Reviewed by John Daly-Peoples
Auckland Philharmonia Orchestra
Auckland Town hall
Reviewed by John Daly-Peoples
Strauss’s Alpine Symphony is a monumental work, a musical equivalent of the stunning alpine landscape that the composer loved. Giordano Bellincampi guided the Auckland Philharmonia through this alpine wonderland with an exhilarating performance. The audience journeyed through twenty-two musical sections taking the the listener through the sights, sounds and events of a day hiking in the Alps.
The work opened with the enveloping darkness of pre-dawn night with snatches of Wagner followed by a glorious sunrise. We then enjoyed all the delights, vistas and anxieties of the day finishing with the deeply sad conclusion when as we returned again to the ominous night.
The work is filled with brilliant descriptions of birdsong, landscape and weather as well as rich emotional encounters. All this conveyed with the composers deft and acute musical language.
We had an extra horn-led chorus, offstage sounding as though calling from another mountain top, and then series of evolving melodies full of warm textures, muted vistas as well as several big climaxes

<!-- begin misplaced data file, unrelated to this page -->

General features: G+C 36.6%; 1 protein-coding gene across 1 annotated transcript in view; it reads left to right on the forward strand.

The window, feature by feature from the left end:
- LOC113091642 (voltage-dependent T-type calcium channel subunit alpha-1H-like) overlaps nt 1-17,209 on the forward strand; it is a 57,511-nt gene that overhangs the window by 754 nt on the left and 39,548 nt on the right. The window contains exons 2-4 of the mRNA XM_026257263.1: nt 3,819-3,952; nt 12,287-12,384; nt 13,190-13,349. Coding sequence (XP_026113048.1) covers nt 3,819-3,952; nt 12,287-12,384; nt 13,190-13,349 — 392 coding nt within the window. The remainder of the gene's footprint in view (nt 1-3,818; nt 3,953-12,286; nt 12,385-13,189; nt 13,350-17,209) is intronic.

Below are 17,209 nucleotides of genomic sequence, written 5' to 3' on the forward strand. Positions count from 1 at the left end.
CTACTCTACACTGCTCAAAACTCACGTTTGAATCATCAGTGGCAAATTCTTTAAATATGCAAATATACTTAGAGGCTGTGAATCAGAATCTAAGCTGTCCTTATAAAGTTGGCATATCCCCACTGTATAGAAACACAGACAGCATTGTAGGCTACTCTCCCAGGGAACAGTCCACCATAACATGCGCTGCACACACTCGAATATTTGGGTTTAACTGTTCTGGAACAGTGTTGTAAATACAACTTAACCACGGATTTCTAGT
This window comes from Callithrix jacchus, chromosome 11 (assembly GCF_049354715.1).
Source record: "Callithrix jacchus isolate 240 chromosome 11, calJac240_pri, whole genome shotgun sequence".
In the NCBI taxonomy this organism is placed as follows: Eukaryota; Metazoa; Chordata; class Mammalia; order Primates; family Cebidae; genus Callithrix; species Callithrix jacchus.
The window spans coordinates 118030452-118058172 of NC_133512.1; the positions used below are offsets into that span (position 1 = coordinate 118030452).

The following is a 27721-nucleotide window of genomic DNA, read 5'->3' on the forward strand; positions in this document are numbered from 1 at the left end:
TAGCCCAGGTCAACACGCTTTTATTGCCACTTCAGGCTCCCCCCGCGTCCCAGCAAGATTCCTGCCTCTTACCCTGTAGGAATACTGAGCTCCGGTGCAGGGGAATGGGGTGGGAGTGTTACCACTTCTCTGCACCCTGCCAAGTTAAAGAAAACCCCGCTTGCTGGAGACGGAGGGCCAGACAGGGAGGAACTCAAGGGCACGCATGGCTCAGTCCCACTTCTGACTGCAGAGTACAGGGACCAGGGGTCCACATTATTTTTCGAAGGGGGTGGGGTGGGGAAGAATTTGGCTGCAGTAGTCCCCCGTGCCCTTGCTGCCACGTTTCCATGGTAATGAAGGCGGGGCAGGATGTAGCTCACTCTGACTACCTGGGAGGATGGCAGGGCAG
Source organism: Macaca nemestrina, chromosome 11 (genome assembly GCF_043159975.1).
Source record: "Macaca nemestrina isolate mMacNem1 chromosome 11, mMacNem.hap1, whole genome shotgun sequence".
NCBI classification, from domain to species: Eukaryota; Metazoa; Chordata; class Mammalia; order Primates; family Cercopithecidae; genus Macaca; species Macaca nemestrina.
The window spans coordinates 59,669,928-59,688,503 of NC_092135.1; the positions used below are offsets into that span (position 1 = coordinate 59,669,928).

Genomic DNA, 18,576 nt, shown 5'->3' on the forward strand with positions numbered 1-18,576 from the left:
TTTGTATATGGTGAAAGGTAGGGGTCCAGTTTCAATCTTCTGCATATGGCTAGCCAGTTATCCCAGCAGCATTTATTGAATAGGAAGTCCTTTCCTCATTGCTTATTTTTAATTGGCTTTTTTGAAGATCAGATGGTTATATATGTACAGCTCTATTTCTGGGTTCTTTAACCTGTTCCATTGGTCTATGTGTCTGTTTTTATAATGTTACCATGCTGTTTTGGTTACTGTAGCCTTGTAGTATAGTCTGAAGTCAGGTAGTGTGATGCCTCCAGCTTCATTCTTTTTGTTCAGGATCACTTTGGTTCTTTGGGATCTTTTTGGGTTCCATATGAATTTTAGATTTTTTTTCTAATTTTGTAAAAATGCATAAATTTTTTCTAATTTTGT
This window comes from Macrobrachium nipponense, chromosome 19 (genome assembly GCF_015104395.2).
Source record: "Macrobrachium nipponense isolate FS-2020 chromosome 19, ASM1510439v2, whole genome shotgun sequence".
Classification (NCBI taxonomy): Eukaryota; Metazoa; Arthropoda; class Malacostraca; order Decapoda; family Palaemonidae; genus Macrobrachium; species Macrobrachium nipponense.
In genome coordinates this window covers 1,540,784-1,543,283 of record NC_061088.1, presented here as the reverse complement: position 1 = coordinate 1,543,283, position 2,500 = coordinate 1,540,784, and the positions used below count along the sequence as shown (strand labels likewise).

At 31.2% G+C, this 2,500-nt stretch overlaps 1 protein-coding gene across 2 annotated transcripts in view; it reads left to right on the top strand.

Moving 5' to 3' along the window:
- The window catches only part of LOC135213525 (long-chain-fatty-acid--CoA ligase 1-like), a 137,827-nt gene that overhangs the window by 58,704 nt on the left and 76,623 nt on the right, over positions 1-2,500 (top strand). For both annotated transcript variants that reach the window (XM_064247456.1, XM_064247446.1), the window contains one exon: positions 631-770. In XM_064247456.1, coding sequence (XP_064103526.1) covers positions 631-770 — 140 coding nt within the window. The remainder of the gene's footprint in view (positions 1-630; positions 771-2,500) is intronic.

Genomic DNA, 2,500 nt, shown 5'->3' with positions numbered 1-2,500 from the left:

During the massive storm sequence where a wind machine and thunder sheet were employed one felt the full force of the orchestra’s sound pummelling the body but equally impressive were the refined musical passages with which the work abounds.
It was refreshing to have Bach’s Orchestral Suite No 1 on the programme. His works help give context to the canon of Western music. Hearing his ingenious technical skills in contrapuntal composition, his ornamentation, and inventive approach to harmony is something that should happen regularly.
This work was performed by members of the orchestra led by Andrew Beer with a nimble virtuosity
The violinists stood grouped around a harpsichord as would have been common during the composer’s time. This appeared to allow some of the players a much more vigorous and demonstrative manner of playing.
The work included several opportunities for solo instruments with some particularly lovely woodwind sequences.
Opening the programme was the avant-garde Hungarian composer György Ligeti’s “Lontano”. The title is an Italian word for distant and much of the music seems to be just that, as though played at a distance or heard from a distance.
The work opens with some are abstract sounds providing a tremulous soundscape which varies between sounding like electronic music and a faint singing voice,
There is much tension and an uneasiness, especially towards the end of the piece where a climax is tentatively reached. Familiar harmonies are presented in a range of different ways with overlapped tempos and rhythms creating an eerie atmospheric work.
Next APO Concert
Chopin and Schumann
Auckland Town Hall
Conductor Giordano Bellincampi
Piano Yeol Eum Son
Mendelssohn Calm Sea and Prosperous Voyage
Chopin Piano Concerto No.2
Schumann Symphony No.4